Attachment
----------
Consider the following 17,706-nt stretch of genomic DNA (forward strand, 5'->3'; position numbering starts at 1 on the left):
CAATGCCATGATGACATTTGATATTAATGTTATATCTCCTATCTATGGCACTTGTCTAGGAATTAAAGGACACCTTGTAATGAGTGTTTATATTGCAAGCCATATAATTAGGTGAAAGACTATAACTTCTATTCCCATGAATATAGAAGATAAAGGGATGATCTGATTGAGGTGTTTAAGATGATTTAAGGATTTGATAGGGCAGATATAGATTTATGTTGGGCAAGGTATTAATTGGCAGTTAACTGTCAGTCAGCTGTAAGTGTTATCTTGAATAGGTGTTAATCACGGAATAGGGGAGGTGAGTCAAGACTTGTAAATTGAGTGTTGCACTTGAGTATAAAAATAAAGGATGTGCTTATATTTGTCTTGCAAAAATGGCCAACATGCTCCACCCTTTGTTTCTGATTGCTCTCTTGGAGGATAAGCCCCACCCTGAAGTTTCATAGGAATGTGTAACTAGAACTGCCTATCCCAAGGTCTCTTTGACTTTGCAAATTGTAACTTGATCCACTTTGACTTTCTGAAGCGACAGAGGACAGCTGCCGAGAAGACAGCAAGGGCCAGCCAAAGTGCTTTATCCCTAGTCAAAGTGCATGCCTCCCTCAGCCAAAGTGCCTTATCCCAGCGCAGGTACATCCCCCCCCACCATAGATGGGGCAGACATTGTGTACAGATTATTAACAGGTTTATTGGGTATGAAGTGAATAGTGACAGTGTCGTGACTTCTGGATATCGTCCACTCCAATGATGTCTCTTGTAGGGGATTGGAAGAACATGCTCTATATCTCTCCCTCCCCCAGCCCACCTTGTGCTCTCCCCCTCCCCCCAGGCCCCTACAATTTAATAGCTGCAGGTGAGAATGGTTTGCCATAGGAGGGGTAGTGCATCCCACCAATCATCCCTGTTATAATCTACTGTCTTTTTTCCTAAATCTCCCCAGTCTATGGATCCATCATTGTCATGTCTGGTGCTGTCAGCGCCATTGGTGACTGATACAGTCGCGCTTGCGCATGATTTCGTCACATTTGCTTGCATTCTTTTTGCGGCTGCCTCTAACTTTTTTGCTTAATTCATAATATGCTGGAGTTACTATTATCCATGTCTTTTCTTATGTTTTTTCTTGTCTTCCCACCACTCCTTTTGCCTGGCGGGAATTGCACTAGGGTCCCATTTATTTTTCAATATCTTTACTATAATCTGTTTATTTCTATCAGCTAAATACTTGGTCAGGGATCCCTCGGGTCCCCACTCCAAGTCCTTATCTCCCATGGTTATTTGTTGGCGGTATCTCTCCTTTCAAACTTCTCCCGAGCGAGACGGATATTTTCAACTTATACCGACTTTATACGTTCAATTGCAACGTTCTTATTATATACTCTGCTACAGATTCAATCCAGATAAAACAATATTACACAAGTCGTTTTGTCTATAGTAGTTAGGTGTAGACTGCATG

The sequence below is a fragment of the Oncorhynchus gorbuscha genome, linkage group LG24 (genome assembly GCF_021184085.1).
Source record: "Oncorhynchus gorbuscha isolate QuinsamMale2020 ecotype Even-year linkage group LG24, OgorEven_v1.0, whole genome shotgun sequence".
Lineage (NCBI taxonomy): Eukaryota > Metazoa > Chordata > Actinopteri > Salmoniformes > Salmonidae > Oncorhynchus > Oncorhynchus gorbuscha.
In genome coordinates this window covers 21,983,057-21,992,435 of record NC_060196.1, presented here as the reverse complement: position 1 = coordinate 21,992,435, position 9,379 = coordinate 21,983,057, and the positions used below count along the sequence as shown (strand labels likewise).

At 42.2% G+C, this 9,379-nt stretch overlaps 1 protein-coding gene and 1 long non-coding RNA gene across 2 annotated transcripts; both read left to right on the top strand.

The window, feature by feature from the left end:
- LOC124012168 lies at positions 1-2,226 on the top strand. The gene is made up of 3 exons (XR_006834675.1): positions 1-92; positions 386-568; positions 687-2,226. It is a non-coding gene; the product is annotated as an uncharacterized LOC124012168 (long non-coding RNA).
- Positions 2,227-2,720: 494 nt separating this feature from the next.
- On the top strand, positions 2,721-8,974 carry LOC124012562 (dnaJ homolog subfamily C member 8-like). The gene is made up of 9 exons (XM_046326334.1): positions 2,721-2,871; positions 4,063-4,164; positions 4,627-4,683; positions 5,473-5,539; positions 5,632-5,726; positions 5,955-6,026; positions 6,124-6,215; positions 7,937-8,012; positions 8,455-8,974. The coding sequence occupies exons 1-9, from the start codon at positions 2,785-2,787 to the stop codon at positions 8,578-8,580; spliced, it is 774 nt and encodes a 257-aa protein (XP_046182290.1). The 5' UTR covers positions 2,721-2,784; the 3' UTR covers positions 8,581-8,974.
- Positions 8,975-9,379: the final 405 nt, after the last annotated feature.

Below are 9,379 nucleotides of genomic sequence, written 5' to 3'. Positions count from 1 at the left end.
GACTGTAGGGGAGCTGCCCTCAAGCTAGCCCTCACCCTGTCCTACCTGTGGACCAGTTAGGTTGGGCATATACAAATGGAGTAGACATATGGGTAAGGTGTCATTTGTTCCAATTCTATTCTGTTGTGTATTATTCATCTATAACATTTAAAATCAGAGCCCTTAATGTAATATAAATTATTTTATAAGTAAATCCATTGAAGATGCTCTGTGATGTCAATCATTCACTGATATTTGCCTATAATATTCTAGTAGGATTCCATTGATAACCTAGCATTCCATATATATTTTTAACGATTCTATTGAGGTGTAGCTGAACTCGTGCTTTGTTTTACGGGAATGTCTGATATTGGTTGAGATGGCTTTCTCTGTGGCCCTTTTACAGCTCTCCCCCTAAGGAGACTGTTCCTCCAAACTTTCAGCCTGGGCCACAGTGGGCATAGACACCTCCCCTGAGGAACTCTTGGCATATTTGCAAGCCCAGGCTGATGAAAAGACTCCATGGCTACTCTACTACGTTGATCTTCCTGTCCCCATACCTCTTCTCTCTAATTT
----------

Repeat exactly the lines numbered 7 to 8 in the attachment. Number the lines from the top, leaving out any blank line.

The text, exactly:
At 42.2% G+C, this 9,379-nt stretch overlaps 1 protein-coding gene and 1 long non-coding RNA gene across 2 annotated transcripts; both read left to right on the top strand.

The window, feature by feature from the left end: